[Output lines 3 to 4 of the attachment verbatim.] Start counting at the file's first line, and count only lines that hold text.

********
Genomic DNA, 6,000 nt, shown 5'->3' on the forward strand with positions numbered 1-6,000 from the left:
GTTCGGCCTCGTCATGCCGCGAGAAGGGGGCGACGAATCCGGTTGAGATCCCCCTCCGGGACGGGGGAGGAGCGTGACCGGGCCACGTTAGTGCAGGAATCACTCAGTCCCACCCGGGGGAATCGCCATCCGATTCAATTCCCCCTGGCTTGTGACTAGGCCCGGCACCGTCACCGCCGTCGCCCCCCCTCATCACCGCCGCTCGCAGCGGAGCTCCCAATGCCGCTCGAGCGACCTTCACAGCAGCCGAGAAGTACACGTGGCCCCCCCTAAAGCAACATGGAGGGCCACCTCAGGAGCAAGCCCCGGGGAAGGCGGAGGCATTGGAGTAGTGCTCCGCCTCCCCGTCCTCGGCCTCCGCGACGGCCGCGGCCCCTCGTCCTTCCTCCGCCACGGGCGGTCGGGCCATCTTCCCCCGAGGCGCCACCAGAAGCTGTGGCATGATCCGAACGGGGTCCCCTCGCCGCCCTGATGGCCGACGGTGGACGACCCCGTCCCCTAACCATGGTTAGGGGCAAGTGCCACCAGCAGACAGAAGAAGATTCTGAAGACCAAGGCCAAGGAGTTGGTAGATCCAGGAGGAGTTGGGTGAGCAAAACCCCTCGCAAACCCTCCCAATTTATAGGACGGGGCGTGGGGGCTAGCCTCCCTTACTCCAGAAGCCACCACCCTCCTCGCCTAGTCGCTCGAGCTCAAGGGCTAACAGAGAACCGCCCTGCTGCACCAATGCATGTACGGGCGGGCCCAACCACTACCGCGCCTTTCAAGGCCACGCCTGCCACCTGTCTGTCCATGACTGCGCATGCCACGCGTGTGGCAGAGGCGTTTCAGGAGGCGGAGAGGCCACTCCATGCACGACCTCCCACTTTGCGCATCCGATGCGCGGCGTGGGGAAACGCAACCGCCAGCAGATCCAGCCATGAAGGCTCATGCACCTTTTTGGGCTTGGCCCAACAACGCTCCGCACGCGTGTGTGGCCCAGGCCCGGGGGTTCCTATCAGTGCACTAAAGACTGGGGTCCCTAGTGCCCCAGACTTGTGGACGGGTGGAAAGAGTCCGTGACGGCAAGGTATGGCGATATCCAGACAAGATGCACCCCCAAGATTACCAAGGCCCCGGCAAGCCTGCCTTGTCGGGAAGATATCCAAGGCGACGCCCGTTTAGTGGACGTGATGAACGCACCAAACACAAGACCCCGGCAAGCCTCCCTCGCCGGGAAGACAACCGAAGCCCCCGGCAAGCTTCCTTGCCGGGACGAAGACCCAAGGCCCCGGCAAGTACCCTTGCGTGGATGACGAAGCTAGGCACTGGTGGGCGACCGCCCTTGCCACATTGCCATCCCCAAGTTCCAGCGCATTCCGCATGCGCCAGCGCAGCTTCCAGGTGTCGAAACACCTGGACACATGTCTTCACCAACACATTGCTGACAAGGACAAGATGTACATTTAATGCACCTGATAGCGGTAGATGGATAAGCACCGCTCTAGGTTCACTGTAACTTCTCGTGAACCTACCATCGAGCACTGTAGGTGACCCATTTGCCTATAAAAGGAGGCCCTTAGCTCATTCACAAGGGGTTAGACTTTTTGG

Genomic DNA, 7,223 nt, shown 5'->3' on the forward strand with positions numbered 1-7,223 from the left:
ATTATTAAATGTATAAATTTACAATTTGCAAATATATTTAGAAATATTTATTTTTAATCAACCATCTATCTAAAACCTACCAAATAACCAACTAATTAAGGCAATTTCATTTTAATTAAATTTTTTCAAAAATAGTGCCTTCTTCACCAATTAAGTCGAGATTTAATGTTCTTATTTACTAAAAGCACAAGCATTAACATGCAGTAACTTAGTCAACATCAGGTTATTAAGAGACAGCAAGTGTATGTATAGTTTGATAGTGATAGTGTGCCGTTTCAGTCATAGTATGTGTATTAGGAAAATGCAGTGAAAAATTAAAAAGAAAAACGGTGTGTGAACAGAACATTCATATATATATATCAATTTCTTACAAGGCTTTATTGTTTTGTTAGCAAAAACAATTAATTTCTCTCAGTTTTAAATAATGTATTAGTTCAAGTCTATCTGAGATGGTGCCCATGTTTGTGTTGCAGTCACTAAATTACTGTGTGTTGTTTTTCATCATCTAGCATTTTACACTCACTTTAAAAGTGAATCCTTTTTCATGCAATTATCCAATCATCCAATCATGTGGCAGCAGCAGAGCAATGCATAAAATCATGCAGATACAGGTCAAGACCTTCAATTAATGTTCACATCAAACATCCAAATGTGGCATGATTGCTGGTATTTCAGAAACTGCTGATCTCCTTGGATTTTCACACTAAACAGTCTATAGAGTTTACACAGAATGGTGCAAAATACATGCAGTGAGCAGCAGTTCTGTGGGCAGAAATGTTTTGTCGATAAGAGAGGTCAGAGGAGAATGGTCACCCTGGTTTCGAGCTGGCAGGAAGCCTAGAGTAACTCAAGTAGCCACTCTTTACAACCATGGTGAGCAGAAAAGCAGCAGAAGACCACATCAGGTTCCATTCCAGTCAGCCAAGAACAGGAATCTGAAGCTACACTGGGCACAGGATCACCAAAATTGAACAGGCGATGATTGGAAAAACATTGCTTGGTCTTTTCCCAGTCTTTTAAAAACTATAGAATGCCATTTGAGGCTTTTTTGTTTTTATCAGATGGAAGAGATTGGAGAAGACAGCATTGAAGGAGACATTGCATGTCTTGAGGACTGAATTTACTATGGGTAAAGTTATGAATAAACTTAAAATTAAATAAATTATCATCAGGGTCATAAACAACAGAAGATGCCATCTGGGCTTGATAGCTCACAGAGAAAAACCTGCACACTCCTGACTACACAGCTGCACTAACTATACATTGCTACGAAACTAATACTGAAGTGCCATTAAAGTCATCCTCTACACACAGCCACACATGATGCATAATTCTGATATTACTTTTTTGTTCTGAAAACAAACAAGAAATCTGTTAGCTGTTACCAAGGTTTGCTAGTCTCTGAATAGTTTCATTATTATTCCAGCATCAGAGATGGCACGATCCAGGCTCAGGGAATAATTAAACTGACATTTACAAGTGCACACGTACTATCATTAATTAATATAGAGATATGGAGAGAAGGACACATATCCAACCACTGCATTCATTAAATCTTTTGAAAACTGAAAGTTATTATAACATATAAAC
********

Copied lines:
Genomic DNA, 7,223 nt, shown 5'->3' on the forward strand with positions numbered 1-7,223 from the left:
ATTATTAAATGTATAAATTTACAATTTGCAAATATATTTAGAAATATTTATTTTTAATCAACCATCTATCTAAAACCTACCAAATAACCAACTAATTAAGGCAATTTCATTTTAATTAAATTTTTTCAAAAATAGTGCCTTCTTCACCAATTAAGTCGAGATTTAATGTTCTTATTTACTAAAAGCACAAGCATTAACATGCAGTAACTTAGTCAACATCAGGTTATTAAGAGACAGCAAGTGTATGTATAGTTTGATAGTGATAGTGTGCCGTTTCAGTCATAGTATGTGTATTAGGAAAATGCAGTGAAAAATTAAAAAGAAAAACGGTGTGTGAACAGAACATTCATATATATATATCAATTTCTTACAAGGCTTTATTGTTTTGTTAGCAAAAACAATTAATTTCTCTCAGTTTTAAATAATGTATTAGTTCAAGTCTATCTGAGATGGTGCCCATGTTTGTGTTGCAGTCACTAAATTACTGTGTGTTGTTTTTCATCATCTAGCATTTTACACTCACTTTAAAAGTGAATCCTTTTTCATGCAATTATCCAATCATCCAATCATGTGGCAGCAGCAGAGCAATGCATAAAATCATGCAGATACAGGTCAAGACCTTCAATTAATGTTCACATCAAACATCCAAATGTGGCATGATTGCTGGTATTTCAGAAACTGCTGATCTCCTTGGATTTTCACACTAAACAGTCTATAGAGTTTACACAGAATGGTGCAAAATACATGCAGTGAGCAGCAGTTCTGTGGGCAGAAATGTTTTGTCGATAAGAGAGGTCAGAGGAGAATGGTCACCCTGGTTTCGAGCTGGCAGGAAGCCTAGAGTAACTCAAGTAGCCACTCTTTACAACCATGGTGAGCAGAAAAGCAGCAGAAGACCACATCAGGTTCCATTCCAGTCAGCCAAGAACAGGAATCTGAAGCTACACTGGGCACAGGATCACCAAAATTGAACAGGCGATGATTGGAAAAACATTGCTTGGTCTTTTCCCAGTCTTTTAAAAACTATAGAATGCCATTTGAGGCTTTTTTGTTTTTATCAGATGGAAGAGATTGGAGAAGACAGCATTGAAGGAGACATTGCATGTCTTGAGGACTGAATTTACTATGGGTAAAGTTATGAATAAACTTAAAATTAAATAAATTATCATCAGGGTCATAAACAACAGAAGATGCCATCTGGGCTTGATAGCTCACAGAGAAAAACCTGCACACTCCTGACTACACAGCTGCACTAACTATACATTGCTACGAAACTAATACTGAAGTGCCATTAAAGTCATCCTCTACACACAGCCACACATGATGCATAATTCTGATATTACTTTTTTGTTCTGAAAACAAACAAGAAATCTGTTAGCTGTTACCAAGGTTTGCTAGTCTCTGAATAGTTTCATTATTATTCCAGCATCAGAGATGGCACGATCCAGGCTCAGGGAATAATTAAACTGACATTTACAAGTGCACACGTACTATCATTAATTAATATAGAGATATGGAGAGAAGGACACATATCCAACCACTGCATTCATTAAATCTTTTGAAAACTGAAAGTTATTATAACATATAAAC